10. Jun 20, 2015

### vanhees71

Well, what else than vector analysis of curves (trajectories) do you want to discuss as kinematics? The important point is to introduce the vector machinery adequately. It's the most important issue at the first two introductory theory lectures (at least in Germany, in the 1st semester we start with "naive mechanics", covering the vector analysis on hand of the quite intuitive examples of Newtonian mechanics in the 2nd we have "analytical mechanics", where (in my opinion) the most important part is to introduce the Hamilton principle of least action in Hamilton's formulation and discuss Lie groups and Lie algebra in terms of phase-space and Poisson brackets as Lie algebra).

The kinematics, as usually understood, is a pretty short application of the vector analysis. It should cover the coordinate free representation of curves in space (tangent, normal and binormal vector, curvature, Fresnel formula). That's it.

11. Jun 20, 2015

### robphy

Kleppner's text is certainly a challenging introductory text, which is used in some places as THE introductory course for physics majors.
(I was a TA for such a course. I think my students already had a simpler course in high school in which the standard projectile problems are treated.
So, Kleppner is intended for the very-well prepared... and so, they are able to discuss topics that are never touched in a typical introductory text. They moved onto Purcell next. As a TA, I did find Kleppner's problems challenging, but I appreciated them.... however, I probably would have found Kleppner difficult had it been my introductory text.)

I don't get the point of this comment.* That would apply to simpler intro mechanics texts as well.
(When I was a TA for a course using Serway, in the middle of a exam-grading session, I suggested to another TA that we should slip into the pile of exams one that did the problems using Lagrangian methods.)

(Along the lines of your comment*, as a graduate student, I heard a story of a well-known mathematical relativist flipping through Jackson's Electrodynamics text and wondered why folks seemed to fear it since all of its differential equations were linear.)

Last edited: Jun 20, 2015
12. Jun 20, 2015

### QuantumCurt

K&K is an absolutely wonderful book, but it's not the book for everyone. Some people don't mesh well with the writing style or format of it. A lot less time is spent on details and examples than in many physics texts. In my opinion, K&K isn't necessarily the best book for ones first exposure to classical mechanics. I view it as more of an intermediate level bridge between freshman mechanics and junior mechanics.

As far as Lagrangian and Hamiltonian mechanics are concerned, I wouldn't say that they make the problems in K&K laughable. Lagrangian and Hamiltonian mechanics aren't typically covered until upper division classical mechanics. It's a matter of increasing complexity and more difficult subject matter. I wouldn't necessarily say that the problems in K&K are any more or less difficult than the problems in a mechanics text involving Lagrangian or Hamiltonian mechanics. They're very different approaches to the same types of problems.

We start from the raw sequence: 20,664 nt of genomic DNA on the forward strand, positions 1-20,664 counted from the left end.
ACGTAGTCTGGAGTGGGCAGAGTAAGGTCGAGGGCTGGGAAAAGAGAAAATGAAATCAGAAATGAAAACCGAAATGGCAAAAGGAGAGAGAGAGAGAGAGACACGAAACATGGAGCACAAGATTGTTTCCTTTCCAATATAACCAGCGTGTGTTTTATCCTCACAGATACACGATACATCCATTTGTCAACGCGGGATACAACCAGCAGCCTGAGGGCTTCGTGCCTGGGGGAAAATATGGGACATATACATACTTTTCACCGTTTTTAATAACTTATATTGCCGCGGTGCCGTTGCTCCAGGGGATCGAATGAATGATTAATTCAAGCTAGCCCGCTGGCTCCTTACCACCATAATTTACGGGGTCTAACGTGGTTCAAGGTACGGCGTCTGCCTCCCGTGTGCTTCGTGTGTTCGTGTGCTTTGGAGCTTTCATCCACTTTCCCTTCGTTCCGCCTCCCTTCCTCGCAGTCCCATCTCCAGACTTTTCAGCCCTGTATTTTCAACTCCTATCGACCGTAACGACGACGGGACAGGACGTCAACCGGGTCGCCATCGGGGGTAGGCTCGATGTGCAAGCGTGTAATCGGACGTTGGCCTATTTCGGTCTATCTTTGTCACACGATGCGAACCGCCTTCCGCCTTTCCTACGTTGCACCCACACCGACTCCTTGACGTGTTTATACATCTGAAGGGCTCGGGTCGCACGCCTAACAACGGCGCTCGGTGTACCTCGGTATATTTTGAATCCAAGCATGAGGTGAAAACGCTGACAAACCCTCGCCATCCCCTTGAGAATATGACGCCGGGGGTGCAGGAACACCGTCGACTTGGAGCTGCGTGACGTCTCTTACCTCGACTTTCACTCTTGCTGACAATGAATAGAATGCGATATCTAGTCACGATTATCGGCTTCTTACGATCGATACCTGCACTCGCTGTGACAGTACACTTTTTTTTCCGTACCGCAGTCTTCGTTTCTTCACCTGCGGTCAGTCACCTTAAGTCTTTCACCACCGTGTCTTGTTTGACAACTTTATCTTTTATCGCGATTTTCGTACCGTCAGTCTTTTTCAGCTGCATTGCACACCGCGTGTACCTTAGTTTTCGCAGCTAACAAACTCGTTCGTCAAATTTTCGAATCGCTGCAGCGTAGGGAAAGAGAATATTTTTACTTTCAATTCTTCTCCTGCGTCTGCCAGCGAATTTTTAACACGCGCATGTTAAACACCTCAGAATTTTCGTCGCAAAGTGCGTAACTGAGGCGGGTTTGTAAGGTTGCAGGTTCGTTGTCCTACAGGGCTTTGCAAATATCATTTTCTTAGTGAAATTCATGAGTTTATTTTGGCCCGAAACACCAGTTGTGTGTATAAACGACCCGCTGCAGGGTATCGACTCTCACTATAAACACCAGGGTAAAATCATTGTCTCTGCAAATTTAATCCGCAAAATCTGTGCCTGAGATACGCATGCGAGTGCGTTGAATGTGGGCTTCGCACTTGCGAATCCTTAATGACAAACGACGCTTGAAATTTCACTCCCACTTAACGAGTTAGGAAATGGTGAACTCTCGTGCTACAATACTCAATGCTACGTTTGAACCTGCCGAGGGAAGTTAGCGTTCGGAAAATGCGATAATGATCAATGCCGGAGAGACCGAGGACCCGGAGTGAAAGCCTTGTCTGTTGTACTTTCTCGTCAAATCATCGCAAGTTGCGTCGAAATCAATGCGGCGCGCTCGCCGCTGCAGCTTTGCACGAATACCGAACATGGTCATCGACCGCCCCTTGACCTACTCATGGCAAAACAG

13. Jun 20, 2015

### verty

That's exactly right. It's written for entering students that have done a full year of calculus (in the sense that they would credit out of single-variable calculus). If you know calculus and calculus is no more difficult to you than algebra is, you are someone for whom the book was written. Most people do not have the math background and therefore they find it difficult.

Cosmophile for example says he is "horribly dissatisfied" by how kinematics is explained. But actually if you look at it from this point of view, that they reduce it to math, it is explained. You'll know if this book is for you. If it isn't and you are dissatisfied by it, choose another book.

PS. Sorry, I didn't mean to be as harsh as it sounded, I just wanted to express that it isn't the book for everyone but it is a great book and one should judge it based on what the authors were trying to do, which is to write a book for entering students who are mathematically advanced.

Last edited: Jun 20, 2015
14. Jun 20, 2015

### atyy

The OP was probably basing it off my comment in post #5. I meant that in say Halliday and Resnick, I can basically do any problem in 5 to 10 minutes, but in K&K I can take up to 4-5 hours. However, if I have the Lagrangian formalism, then the Halliday and Resnick and K&K problems usually take 5-20 minutes, but nothing becomes so much faster like 1 minute that it is worth learning that Lagrangian formalism to do a Halliday and Resnick problem (except to learn the concept).